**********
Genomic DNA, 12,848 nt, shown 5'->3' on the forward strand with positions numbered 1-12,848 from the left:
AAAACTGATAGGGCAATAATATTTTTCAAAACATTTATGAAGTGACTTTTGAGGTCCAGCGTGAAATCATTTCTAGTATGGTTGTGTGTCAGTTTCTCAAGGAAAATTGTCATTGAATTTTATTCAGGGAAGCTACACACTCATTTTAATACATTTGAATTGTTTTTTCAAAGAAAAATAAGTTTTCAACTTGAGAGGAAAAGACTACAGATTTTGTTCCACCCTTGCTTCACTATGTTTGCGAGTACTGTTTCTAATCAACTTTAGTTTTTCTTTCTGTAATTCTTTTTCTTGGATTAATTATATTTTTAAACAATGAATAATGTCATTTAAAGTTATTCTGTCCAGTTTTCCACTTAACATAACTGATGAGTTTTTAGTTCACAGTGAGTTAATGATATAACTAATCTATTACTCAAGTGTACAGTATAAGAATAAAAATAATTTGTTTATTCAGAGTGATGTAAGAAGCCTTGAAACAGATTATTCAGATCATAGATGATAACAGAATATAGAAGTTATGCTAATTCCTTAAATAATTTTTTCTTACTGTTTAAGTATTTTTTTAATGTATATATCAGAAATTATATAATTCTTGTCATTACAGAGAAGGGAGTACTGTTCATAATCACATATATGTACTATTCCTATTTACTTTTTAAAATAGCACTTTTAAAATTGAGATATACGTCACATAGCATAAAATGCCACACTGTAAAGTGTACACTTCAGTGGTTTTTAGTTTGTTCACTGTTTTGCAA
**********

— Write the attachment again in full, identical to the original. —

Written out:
Genomic DNA, 12,848 nt, shown 5'->3' on the forward strand with positions numbered 1-12,848 from the left:
AAAACTGATAGGGCAATAATATTTTTCAAAACATTTATGAAGTGACTTTTGAGGTCCAGCGTGAAATCATTTCTAGTATGGTTGTGTGTCAGTTTCTCAAGGAAAATTGTCATTGAATTTTATTCAGGGAAGCTACACACTCATTTTAATACATTTGAATTGTTTTTTCAAAGAAAAATAAGTTTTCAACTTGAGAGGAAAAGACTACAGATTTTGTTCCACCCTTGCTTCACTATGTTTGCGAGTACTGTTTCTAATCAACTTTAGTTTTTCTTTCTGTAATTCTTTTTCTTGGATTAATTATATTTTTAAACAATGAATAATGTCATTTAAAGTTATTCTGTCCAGTTTTCCACTTAACATAACTGATGAGTTTTTAGTTCACAGTGAGTTAATGATATAACTAATCTATTACTCAAGTGTACAGTATAAGAATAAAAATAATTTGTTTATTCAGAGTGATGTAAGAAGCCTTGAAACAGATTATTCAGATCATAGATGATAACAGAATATAGAAGTTATGCTAATTCCTTAAATAATTTTTTCTTACTGTTTAAGTATTTTTTTAATGTATATATCAGAAATTATATAATTCTTGTCATTACAGAGAAGGGAGTACTGTTCATAATCACATATATGTACTATTCCTATTTACTTTTTAAAATAGCACTTTTAAAATTGAGATATACGTCACATAGCATAAAATGCCACACTGTAAAGTGTACACTTCAGTGGTTTTTAGTTTGTTCACTGTTTTGCAA